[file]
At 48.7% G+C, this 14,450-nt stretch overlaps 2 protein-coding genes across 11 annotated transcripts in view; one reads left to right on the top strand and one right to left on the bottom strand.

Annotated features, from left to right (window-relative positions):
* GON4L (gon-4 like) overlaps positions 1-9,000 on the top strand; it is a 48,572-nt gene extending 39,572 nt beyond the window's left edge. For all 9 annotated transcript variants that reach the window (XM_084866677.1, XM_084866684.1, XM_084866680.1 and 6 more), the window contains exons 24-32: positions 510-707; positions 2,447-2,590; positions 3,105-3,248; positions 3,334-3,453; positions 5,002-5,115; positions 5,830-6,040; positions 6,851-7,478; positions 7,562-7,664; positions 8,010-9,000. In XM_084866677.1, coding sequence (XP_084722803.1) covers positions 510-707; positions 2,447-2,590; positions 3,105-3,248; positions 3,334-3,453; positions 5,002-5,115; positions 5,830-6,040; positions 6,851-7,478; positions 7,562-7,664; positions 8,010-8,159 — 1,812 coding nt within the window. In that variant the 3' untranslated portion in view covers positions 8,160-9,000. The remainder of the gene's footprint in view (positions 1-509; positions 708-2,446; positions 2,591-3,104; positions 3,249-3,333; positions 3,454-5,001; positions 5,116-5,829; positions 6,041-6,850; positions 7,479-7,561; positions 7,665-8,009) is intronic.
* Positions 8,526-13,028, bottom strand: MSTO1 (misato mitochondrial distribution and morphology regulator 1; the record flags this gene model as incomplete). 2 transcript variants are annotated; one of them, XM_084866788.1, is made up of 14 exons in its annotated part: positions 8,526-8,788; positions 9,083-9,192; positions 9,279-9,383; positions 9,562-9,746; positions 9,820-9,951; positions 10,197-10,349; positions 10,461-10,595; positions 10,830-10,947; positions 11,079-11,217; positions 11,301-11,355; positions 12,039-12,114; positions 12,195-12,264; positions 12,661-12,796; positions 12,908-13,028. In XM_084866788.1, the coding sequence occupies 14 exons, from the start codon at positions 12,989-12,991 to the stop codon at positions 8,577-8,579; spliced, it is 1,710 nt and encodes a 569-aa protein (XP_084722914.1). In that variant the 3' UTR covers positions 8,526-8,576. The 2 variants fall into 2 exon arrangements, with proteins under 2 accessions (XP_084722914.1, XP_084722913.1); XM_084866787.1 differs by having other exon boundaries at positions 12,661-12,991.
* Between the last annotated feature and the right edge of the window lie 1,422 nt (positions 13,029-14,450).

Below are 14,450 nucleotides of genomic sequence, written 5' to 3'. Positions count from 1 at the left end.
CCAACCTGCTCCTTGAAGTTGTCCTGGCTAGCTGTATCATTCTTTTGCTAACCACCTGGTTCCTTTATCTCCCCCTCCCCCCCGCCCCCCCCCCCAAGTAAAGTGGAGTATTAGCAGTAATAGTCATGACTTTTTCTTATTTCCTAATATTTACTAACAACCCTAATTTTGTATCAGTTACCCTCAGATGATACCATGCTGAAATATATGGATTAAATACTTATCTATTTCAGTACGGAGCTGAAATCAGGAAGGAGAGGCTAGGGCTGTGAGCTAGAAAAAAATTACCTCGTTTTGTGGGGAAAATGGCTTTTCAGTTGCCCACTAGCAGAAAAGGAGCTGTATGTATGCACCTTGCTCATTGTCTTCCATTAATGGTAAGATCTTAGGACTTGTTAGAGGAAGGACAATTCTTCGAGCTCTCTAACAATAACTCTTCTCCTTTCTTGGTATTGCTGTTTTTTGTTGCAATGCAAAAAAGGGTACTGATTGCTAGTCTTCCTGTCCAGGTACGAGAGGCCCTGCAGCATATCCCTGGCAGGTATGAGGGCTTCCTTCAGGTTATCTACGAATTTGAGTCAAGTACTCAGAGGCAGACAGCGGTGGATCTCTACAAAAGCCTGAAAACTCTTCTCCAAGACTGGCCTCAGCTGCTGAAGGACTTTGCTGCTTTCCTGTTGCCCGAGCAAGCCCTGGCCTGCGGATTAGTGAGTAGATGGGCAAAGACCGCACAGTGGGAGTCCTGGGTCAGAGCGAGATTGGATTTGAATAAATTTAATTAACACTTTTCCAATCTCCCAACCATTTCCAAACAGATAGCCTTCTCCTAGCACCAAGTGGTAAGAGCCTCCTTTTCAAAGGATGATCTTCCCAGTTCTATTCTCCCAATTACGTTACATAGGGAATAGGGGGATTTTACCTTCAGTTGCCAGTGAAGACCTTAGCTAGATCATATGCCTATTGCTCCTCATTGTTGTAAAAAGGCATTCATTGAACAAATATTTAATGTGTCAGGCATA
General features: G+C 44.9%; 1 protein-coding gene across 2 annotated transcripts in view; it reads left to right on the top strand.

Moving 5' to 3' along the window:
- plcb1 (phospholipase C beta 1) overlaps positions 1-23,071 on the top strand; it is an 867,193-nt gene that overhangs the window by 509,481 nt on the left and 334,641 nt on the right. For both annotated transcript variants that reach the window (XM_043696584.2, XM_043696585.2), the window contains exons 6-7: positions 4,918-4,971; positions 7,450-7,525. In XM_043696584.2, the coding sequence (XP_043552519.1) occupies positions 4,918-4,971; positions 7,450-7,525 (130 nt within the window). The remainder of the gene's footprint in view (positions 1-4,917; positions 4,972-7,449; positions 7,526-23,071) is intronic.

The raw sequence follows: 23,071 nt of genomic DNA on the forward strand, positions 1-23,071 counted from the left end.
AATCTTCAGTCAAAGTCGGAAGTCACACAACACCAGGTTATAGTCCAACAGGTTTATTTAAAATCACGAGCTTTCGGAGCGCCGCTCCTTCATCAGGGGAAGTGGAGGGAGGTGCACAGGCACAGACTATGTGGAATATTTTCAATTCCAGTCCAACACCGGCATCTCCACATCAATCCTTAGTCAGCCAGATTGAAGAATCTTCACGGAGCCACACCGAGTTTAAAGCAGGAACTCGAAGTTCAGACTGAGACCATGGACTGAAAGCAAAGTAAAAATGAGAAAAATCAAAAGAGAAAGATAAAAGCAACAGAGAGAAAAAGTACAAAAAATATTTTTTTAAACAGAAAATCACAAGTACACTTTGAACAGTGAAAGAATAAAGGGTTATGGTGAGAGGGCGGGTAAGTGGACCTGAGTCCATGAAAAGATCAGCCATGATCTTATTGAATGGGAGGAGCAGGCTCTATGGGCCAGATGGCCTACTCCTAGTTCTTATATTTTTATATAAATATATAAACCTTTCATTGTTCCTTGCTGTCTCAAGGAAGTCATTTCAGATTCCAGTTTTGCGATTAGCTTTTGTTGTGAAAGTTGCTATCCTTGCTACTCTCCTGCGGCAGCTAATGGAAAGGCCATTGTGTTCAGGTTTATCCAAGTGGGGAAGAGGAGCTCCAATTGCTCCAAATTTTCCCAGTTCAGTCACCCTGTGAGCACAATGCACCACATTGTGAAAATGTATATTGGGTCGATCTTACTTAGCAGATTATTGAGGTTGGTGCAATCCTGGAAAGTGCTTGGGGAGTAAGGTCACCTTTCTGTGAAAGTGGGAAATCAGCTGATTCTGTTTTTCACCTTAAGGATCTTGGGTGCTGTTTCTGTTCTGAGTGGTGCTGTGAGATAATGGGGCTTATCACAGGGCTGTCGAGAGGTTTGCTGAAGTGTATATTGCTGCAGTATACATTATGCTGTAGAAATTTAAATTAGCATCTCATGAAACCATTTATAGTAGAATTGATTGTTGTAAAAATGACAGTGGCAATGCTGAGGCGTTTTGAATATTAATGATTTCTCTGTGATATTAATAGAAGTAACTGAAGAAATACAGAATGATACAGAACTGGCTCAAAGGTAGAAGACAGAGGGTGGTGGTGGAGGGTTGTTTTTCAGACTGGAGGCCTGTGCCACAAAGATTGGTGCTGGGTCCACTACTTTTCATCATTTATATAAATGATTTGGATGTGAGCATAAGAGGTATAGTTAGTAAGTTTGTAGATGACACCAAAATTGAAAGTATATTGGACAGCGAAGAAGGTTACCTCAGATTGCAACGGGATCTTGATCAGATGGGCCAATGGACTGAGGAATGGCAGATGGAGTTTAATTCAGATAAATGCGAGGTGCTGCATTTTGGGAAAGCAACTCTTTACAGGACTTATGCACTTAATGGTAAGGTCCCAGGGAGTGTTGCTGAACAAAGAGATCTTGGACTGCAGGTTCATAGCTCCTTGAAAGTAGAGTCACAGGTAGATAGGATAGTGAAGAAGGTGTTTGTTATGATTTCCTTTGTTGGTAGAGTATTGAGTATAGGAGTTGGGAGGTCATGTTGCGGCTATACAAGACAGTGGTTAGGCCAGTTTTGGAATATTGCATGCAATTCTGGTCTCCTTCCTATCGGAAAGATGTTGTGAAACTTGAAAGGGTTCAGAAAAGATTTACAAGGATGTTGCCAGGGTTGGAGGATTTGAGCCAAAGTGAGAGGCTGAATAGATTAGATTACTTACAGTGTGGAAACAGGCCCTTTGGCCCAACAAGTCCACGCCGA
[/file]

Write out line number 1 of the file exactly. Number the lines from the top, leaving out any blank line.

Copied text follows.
At 48.7% G+C, this 14,450-nt stretch overlaps 2 protein-coding genes across 11 annotated transcripts in view; one reads left to right on the top strand and one right to left on the bottom strand.